when doctors disagree

There should always be ONE right answer to any problem in medicine. You should be able to seek advice from a qualified physician about your symptoms and get an answer. If you present the next doctor you see with the same symptoms he or she should offer you the same advice as the first.

What? That hasn't been your experience?

I suspect it hasn't been the experience of most of you. That is why trust is so important. You need a physician you can trust to "do the right thing" when the ONE right answer isn't necessarily clear. You need a physician willing to say "I don't know" if that is the case, and help you find the right answer for you and your child, for you and your family. None of us can know everything. But we can strive to be certain that we know what we don't know, so we don't get caught up in making assumptions, and jumping to conclusions. Or, worse yet, telling you that the symptoms you report in  yourself or your child are not real, because they don't meet our expectations.

I have been impressed (not favorably) that many physicians, faced with a child or adult with a perplexing illness, or set of symptoms, will tell the parents, after a sequence of negative or unrevealing tests: "there is nothing wrong", or "there is nothing I can do for you." While the latter may be true, is that where the physician's responsibility ends? I am much more favorably inclined toward my colleagues who say: " I don't know the answer, so I am going to consult with colleagues around the country", or "I am going to refer you to someone who is a super specialist in this area", or who will help you to get an appointment with someone you may have found on the internet, or through parent support groups.

But what if there still is not ONE absolutely clear and convincing answer?

What if things are still muddy enough that there is room for debate? Lets say a child is diagnosed with a rare disorder, that may have many different manifestations. What if the symptoms the child is having are not to be found in any textbook or journal article describing that specific disorder?

That is where judgment comes in.

Physicians should be looking at everything they know, everything they can discover about the disorder, and looking at the specific needs of the child, and then work in concert with the family to determine the best path. Will that be the ONE RIGHT PATH?


But the path needs to make sense in the current time, with knowledge that is available. That path may change with time, as more is learned, or the symptoms evolve and change.

So, what if I have two (or more) sets of experts who disagree with each other on how to proceed? For me, the answer is relatively simple: I defer to the choice an informed family has made as to the preferred path. Remember, the family knows their child better than any of us ever can. They know the subtleties of that child's behavior, and how it changes with perturbations of the illness. They may be able to detect signs of illness before there are any OBJECTIVE findings.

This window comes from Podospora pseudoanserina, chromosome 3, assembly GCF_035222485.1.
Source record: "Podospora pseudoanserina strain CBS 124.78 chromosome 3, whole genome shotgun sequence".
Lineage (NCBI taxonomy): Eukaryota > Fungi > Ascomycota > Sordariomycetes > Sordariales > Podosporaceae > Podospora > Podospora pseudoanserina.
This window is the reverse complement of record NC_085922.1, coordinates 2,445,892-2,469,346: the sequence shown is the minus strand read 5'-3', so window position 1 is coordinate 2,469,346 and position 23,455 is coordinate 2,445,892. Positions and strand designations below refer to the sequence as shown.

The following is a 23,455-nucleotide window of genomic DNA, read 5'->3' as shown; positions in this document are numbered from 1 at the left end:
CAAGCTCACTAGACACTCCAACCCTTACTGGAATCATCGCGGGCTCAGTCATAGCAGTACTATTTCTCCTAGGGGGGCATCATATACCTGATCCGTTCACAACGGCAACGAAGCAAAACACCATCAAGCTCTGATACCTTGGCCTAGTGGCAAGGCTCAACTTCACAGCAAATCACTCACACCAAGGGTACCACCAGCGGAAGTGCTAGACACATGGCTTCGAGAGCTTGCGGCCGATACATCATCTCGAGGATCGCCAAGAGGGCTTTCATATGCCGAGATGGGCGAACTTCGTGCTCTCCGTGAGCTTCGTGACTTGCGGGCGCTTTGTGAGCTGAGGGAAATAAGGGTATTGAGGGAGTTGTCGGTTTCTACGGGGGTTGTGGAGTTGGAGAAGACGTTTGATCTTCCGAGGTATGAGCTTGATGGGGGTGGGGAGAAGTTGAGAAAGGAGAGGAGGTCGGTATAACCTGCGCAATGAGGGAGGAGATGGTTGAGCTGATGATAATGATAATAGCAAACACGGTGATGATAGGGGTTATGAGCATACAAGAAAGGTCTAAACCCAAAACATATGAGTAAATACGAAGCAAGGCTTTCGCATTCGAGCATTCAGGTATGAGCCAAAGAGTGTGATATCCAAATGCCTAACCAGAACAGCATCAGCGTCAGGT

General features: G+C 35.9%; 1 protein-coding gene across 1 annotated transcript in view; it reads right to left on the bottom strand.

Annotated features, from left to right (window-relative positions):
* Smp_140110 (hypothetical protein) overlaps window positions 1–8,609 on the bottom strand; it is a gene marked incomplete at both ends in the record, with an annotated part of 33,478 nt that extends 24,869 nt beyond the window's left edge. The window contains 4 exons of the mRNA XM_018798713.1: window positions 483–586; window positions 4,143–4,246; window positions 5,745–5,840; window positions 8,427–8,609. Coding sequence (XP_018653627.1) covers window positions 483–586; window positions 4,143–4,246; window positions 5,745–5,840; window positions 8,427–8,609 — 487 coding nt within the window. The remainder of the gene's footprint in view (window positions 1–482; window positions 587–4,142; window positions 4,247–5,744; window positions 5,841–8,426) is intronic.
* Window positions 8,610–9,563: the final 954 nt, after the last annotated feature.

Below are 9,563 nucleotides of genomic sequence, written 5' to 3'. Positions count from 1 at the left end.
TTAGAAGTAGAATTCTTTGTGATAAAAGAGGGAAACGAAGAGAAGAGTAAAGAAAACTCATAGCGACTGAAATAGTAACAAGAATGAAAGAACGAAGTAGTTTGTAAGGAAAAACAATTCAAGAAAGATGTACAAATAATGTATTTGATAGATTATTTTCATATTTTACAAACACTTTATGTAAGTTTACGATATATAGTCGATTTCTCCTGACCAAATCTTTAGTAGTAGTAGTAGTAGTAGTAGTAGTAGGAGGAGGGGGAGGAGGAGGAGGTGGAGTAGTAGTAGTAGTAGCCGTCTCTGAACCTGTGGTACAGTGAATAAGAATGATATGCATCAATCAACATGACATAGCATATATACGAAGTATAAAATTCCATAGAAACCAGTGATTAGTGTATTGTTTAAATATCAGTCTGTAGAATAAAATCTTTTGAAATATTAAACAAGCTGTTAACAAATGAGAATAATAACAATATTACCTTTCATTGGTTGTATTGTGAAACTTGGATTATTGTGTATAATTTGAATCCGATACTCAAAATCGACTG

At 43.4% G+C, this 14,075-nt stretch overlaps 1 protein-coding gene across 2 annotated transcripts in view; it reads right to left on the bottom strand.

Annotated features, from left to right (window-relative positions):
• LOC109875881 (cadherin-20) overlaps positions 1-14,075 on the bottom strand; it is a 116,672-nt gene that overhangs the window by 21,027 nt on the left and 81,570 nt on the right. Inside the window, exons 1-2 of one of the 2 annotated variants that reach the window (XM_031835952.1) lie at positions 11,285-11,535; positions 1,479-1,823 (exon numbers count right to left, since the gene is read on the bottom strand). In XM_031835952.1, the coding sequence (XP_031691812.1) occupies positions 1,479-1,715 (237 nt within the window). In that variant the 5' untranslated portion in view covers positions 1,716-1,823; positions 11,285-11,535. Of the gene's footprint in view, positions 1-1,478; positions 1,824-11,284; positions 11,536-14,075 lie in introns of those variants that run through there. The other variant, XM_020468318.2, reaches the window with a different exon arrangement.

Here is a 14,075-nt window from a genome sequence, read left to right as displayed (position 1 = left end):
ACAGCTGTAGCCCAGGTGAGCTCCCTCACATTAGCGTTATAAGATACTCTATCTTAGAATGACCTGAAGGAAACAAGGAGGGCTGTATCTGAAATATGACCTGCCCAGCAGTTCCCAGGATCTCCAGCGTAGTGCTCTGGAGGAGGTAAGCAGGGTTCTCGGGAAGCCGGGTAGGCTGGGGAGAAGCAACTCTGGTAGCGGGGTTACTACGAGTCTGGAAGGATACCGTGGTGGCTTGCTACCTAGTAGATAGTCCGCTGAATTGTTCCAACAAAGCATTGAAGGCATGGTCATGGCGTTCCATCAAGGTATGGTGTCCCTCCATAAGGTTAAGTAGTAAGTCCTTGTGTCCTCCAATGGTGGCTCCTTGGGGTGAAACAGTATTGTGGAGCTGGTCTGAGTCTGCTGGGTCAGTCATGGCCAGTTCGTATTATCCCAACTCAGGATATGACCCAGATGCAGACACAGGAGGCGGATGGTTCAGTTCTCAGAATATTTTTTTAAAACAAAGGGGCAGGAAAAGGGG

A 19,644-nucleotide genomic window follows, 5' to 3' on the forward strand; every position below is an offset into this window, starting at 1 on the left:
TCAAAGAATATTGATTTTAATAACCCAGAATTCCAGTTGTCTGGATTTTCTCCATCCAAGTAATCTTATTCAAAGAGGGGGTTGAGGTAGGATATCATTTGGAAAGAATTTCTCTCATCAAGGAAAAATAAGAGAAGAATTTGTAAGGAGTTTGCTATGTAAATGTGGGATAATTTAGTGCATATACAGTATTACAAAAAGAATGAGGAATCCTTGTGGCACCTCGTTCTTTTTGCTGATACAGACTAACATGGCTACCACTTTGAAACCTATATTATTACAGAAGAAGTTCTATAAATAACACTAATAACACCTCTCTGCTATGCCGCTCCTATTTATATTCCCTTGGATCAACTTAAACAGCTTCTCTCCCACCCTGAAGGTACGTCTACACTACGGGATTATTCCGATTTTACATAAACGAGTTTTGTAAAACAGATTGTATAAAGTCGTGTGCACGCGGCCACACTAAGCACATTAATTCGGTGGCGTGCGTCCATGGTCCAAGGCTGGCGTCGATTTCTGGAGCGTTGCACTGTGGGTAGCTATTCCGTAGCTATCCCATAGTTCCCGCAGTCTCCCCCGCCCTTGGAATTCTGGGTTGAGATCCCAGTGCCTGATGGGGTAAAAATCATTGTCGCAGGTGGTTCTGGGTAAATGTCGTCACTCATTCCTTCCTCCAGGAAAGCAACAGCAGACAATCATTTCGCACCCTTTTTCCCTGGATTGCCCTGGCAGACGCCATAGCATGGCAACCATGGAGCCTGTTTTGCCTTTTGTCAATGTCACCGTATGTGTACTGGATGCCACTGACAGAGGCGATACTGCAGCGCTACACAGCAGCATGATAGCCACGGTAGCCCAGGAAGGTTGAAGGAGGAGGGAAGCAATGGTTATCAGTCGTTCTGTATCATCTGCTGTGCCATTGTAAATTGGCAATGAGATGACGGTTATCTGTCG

We should listen. We must listen.

Do I always know what is right?


But I always strive to know what I don't know, and to listen to all sides of such an issue. My role might be to sit with the parent and ask them questions about what they understand about different options, to help clarify their opinion. What if I disagree with a plan in place? I have to do what I feel is in the best interest of the child; but defining BEST INTEREST is often problematic. It needs to take into consideration more than strict medical issues. It needs to include family values (not physician values), quality of life, social considerations, and more. This is one example of the ART of medicine.

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If you are a patient or a parent, I would love to hear about any experiences you have had where things were not clear, and how you were treated. If you are a health care provider, I would love to hear your thoughts on this matter. If you are a medical educator, or learner, let me know how you think this aspect of medicine is best taught.  If you have read this post, and you have an opinion, PLEASE share it.

We can only learn by sharing our thoughts, and by listening to how physician behavior affects our patients, their families and their colleagues. Please help our community learn by leaving a comment.

About Dr. Ackerman

Alice Ackerman, MD, MBA, FAAP, FCCM is the Chair of the Department of Pediatrics at Carilion Clinic and Professor and Founding Chair of Pediatrics at the Virginia Tech Carilion School of Medicine. Dr. Ackerman is recognized nationally as an expert in pediatric critical care.

She has been at Carilion Clinic since June of 2007. Her primary goals are to enhance the health care of children in the Roanoke Valley and Southwest Virginia, and is actively working to do this both as physician in chief of the children's hospital, as well as through involvement with many state-wide initiatives.

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